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Writing from the Columbia River Basin

Loops

Loops

I'm on a road trip but not the whimsical, free-floating kind. It's the kind where schedules are tight and I'm supposed to be back in town by 7:00 but it'll probably be more like 8:00 because I can't seem to pry myself off my friend's sun covered porch, where I've finally stopped to rest for a few minutes.

When we finally extricate ourselves from town, Hank and I pull the car over down river for a fifteen minute "stretch the legs" walk. But then the road turns into a trail, the trail turns into an enticing ridgeline and suddenly it's an hour later and we're hiking straight uphill, with no water, food or shade.

I have the "make it a loop" gene in a big way.

I generally trust my geographical gut to land me back where I need to be although this gene has left me clinging to ridgelines and dreaming of water on more than one occasion.

We arrive back at the car an hour and a half and one sketchy gully later than intended but all in one piece.

At home, I put little index cards on my mirror to remind me of the direction I need to go. All this winter, the index card has read: "To succeed big you must risk big, when you risk big you will sometimes fail big. Learn from your mistakes and keep going."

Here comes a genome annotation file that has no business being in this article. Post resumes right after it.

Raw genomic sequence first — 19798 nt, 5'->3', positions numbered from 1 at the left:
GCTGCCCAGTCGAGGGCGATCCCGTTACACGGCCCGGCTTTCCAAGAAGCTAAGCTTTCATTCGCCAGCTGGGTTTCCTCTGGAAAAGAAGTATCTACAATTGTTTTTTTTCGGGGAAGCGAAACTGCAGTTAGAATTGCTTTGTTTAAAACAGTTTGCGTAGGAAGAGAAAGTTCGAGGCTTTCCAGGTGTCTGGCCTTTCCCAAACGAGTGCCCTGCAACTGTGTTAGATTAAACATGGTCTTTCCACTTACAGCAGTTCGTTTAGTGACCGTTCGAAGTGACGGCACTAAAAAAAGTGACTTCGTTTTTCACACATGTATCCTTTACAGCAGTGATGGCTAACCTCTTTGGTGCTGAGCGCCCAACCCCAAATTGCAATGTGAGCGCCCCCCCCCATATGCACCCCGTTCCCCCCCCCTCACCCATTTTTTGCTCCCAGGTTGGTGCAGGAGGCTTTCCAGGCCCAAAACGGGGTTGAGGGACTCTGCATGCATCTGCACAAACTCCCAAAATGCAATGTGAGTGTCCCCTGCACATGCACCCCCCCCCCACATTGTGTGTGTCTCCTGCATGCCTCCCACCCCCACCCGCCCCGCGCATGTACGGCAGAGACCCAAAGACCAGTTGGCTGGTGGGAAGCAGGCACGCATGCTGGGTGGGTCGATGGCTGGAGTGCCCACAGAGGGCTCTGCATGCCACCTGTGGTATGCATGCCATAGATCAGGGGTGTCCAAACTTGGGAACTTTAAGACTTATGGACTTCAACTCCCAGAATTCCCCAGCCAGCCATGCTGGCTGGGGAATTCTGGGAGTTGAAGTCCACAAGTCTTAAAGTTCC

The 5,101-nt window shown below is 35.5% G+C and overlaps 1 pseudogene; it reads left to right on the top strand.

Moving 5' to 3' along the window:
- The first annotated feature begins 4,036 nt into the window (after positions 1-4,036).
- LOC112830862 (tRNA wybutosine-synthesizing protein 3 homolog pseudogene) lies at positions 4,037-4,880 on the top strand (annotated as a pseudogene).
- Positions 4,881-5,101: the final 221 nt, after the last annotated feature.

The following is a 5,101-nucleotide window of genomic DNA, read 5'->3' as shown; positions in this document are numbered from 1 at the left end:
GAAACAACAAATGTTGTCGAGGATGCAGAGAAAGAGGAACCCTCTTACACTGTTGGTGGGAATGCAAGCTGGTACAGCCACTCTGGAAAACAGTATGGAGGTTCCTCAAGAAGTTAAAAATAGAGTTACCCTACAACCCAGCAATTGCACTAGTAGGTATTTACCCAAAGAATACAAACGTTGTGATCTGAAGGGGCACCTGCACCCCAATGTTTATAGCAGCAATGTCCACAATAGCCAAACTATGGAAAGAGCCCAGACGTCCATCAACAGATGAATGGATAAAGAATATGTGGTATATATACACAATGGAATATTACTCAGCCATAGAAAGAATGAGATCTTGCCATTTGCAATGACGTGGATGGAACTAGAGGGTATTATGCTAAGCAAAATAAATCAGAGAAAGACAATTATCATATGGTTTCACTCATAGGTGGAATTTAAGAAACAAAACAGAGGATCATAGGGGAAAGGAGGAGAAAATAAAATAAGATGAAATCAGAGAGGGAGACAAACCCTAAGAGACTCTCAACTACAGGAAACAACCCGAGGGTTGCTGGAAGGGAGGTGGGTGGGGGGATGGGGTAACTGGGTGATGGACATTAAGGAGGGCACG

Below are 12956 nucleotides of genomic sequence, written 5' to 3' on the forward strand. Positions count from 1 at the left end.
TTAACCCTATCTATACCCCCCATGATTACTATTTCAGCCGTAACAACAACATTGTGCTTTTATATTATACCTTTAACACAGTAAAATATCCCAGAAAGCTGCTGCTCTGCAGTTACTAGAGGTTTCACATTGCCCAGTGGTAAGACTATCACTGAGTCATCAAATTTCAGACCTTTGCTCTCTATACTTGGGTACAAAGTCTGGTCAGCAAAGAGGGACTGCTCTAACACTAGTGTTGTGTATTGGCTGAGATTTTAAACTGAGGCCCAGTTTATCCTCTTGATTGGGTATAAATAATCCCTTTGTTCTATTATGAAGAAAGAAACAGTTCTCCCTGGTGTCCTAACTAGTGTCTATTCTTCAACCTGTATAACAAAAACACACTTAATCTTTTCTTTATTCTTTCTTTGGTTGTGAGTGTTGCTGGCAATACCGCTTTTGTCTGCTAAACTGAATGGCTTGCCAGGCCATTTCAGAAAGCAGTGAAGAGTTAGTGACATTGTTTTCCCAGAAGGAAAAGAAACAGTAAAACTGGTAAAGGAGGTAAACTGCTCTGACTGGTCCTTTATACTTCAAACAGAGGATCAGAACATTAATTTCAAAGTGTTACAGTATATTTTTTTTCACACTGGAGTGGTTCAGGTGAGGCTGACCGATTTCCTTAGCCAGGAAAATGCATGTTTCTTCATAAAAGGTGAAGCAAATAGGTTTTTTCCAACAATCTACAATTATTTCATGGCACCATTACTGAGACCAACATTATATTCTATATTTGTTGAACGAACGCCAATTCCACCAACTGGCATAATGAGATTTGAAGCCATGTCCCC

I'm replacing it with, "Slow down, trust your instincts."

Which is the same but also different. When do we move back and forth on the trail we know? When do we let our mammal bodies lead us off trail and into the unknown? When do we charge forward and when do we slow down? When do we use our mind and when do we use our gut?

The only time I ever get close to knowing is on these green ridge lines, snow-capped mountains on the dry wind.

Ladies Fly Tie

Ladies Fly Tie

The Smith In My Hair

The Smith In My Hair